Genes that are transcriptionally upregulated in response to DNA damaging agents do not correspond to those that are required for drug resistance6-8. Consistent with the lack of overlap between MMS sensitivity and mRNA abundance changes6, 7, the overlap between MMS sensitivity (Supplementary Information, Table S5) and protein abundance change was insignificant (Supplementary Information, Fig. S4a). Similarly, there was little overlap between HU sensitivity and protein abundance or localization changes (Supplementary Information, Fig. S4b and S4d). Lastly, a comparison of protein abundance and localization changes and genes identified in screens for chromosome instability32 and increased Rad52 focus formation33 did not reveal large overlaps among the datasets (Supplemental Information, Table S6). We anticipate that drug-induced protein localization changes and genetic requirements for drug resistance and genome instability phenotypes are not strongly predictive of each other due to considerable redundancy in replication stress resistance. This notion is supported by DNA damage-induced epistasis studies in which 379 double mutants exhibited greater MMS sensitivity than the corresponding single mutants34.
We identified 10 major classes of protein localization changes (Fig. 1c), 9 of which reflect a protein destination and one that reflects movement away from the budneck or bud tip. There was significant overlap between the localization changes in HU and those in MMS (108 proteins re-localize in both drugs, Fig. 2c), and those that re-localized in both drugs moved to the same destination 98% of the time. To arrive at a dynamic view of protein localization changes, we compared the localization of all proteins that move in response to HU or MMS, before and after drug treatment (Fig. 4a). We found similar patterns of re-localization in HU and MMS, with the most populated changes being a reduction in diffuse nuclear localization, increases in localization to the cytoplasm, to cytoplasmic foci and to nuclear foci, and a decrease in localization to the budneck and budtip. Closer examination of proteins that had reduced diffuse nuclear distribution revealed that the reduction was due in part to the recruitment of 24 nuclear proteins into subnuclear foci (Fig. 4b), a well-known response to DNA damage and replication stress. However, there was also an export of 33 proteins from the nucleus to the cytoplasm and to cytoplasmic foci that contributed to the reduction in nuclear localization (Fig. 4b). Import of proteins to the nucleus typically involved further nuclear enrichment of proteins that were located in both the cytoplasm and nucleus, indicating a change in net nuclear import (Fig. 4b). Recruitment of proteins to foci, either in the cytoplasm or the nucleus most commonly reflected movement from a diffuse localization within the same compartment (Figure 4b).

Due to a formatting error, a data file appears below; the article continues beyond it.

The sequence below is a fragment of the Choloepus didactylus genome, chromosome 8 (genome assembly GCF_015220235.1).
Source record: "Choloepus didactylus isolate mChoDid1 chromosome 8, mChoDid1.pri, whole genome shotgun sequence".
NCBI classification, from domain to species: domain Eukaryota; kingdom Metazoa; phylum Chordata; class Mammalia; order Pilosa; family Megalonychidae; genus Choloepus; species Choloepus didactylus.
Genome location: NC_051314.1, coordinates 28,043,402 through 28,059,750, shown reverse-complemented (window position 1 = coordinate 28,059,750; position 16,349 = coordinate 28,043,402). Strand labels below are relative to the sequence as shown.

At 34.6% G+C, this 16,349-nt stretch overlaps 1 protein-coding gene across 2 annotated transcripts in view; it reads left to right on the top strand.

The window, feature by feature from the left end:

There was significant enrichment of biological processes within six of the ten localization change classes (Supplementary Information, Table S7), indicating that the classes might represent biological pathways important for the replication stress response. In particular, we focused on the nuclear foci and cytoplasmic foci localization classes. Localization to nuclear foci is a classic DNA damage response15 and so this class might contain uncharacterized response proteins. The nuclear foci class was highly enriched for the GO term ‘DNA repair’ (p=2×10−14; Fig. 4c and Supplementary Information, Fig. S5), with 16 of 28 proteins in the class annotated with this term. We mined existing databases to determine the extent of genetic interactions among the 28 genes encoding nuclear foci proteins. This analysis revealed a strong enrichment for interactions (p=1.9×10−14; Fig. 5a and 5e), indicating that proteins that share the same localization following replication stress are more likely to share functional biological connections. This further suggests that biological function can be assigned based on re-localization behavior. For example, of three poorly-characterized genes in the nuclear foci class, one of them, CMR1, has extensive genetic and physical interactions with other DNA repair genes and proteins in the class (Fig. 5a and 5b).
Localization to cytoplasmic foci following replication stress was an unanticipated localization change. This class had a striking enrichment for mRNA catabolism processes, particularly mRNA decapping (p=2.6×10−16; Fig. 4c and Supplementary Information, Fig. S5). Mining physical interactions among the 41 proteins in the cytoplasmic foci class revealed a highly connected network of interactions, with a 6-fold higher interaction density than expected by chance (p=9.9×10−16; Fig. 5d and 5e). Inspection of the proteins involved revealed that most are components of cytoplasmic mRNA processing bodies (P-bodies) that form when excess non-translating mRNAs are present35, indicating a functional link between DNA replication stress and mRNA processing.